- Associated Press - Monday, February 13, 2017

Milwaukee Journal Sentinel, Feb. 9

Walker’s budget falls short on roads

Assembly Speaker Robin Vos (R-Rochester) is right about the transportation budget offered this week by Gov. Scott Walker: It just kicks the can down the road, putting off key decisions and ensuring that future generations will be footing the bill for that mistake.

Yes, there are some reasonable measures in Walker’s proposed budget, such as delaying the expansion of I-94 in Milwaukee between the Zoo and Marquette interchanges. That stretch will need to be widened eventually, but we’re not convinced that it’s an urgent need.

The larger problem is that Walker’s administration continues to fail to come to grips with the state’s overall needs on roads, bridges, transit and rail. Given that many roads are reaching the end of their projected life, that the current gasoline tax and registration fees are unable to keep up with the cost of maintenance and new lanes and that many millennials are changing the way they travel, the state needs a smarter strategy.

When the roof needs fixing, you fix the roof. And sometimes you take another job or somehow bring in more money to fix it. Walker prefers to delay and borrow, a practice that won’t help the roads or the economy that relies on those roads to get people to jobs and products to market.

Walker apparently tossed aside a possible compromise on raising the gas tax that seemed within reach. He undoubtedly hopes that repeating his mantra of no tax hikes will help his re-election campaign next year: “Why in the world would we want to raise taxes?” he said Thursday. But he needs to understand that voters will remember hitting all the potholes on their way to the polling place.

Other Republicans have a clearer view of the challenge and are willing to make some tough choices: “I think it’s definitely possible that we’re going to look at a gas tax, we’re going to look at registration fee increases, we’re going to look at tolling,” Vos said. “It is not responsible for us just to continue to kick the can down the road and put more and more spending on the state’s credit card.”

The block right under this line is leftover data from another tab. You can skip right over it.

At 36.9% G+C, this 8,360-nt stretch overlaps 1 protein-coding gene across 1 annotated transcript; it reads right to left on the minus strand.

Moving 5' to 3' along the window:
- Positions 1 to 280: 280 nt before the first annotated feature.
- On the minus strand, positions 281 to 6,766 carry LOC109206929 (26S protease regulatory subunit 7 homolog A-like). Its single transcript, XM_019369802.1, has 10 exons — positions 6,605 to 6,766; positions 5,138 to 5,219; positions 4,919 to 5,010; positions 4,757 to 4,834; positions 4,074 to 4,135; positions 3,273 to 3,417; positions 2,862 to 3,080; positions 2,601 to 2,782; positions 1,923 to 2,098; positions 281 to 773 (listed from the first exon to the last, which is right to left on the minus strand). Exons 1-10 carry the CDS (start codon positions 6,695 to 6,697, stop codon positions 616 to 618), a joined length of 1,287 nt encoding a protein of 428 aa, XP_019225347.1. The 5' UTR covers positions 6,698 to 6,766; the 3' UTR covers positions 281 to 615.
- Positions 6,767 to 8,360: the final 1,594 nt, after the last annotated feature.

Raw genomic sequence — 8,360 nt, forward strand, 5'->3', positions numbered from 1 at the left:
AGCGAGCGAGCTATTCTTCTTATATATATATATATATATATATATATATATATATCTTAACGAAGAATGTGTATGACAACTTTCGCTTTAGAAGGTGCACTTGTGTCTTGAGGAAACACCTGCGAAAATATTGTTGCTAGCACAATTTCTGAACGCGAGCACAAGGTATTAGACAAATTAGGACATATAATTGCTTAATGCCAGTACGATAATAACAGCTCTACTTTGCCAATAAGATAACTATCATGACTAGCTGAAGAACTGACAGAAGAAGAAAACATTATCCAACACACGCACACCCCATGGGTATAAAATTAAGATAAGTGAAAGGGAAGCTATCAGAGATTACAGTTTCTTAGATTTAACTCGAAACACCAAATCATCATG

On this one, Vos has the better argument. Here’s hoping the rest of the Legislature agrees as it takes up the governor’s budget.


Wisconsin State Journal, Feb. 12

Lawmakers have some work to do on state budget

In his final state budget before facing another election, Gov. Scott Walker is proposing significant investment in Wisconsin’s public schools and universities.

That’s a welcome change from his past state spending plans that cut funding for K-12 and higher education by hundreds of millions of dollars.

The governor also wants to hold the line on property taxes while expanding high-speed internet in rural areas, giving state workers a decent raise, helping the homeless, and keeping crucial road projects on track.

All of that is good. The Legislature should support those priorities as it dissects and adjusts the governor’s $76.1 billion, two-year state budget that begins July 1.

Unfortunately, spending in the governor’s budget is $370 million more than revenue, according to the Department of Administration. And it creates an estimated $738 million funding gap two years from now that state leaders will have to fix after the 2018 election.

That’s partly because the governor packs a lot of new spending and tax cuts into the second year of his budget, without a clear way to pay for it moving forward. And part of his plan is built on shaky assumptions.

The governor hopes to save $60 million, for example, by self-insuring state workers. But previous studies warned that idea could increase cost instead. If savings don’t materialize, Walker would scale back his increase to schools.

One easy item to remove from the governor’s budget request is a gimmicky sales tax holiday to save more than $11 million in state revenue.

We’re very happy to see the Republican governor wants to keep the vital Verona Road (Highway 151) road construction project on track southwest of Madison’s Beltline. The busy route serves some of the state’s fastest growing businesses, commuters and cross-state trucks. His budget also continues the important expansion of Interstate 39-90 from Madison to Beloit.

But more broadly, the governor has failed again to propose a sustainable funding system for roads. Debt payments are eating up more and more of the transportation budget, and the governor proposes borrowing an additional $500 million.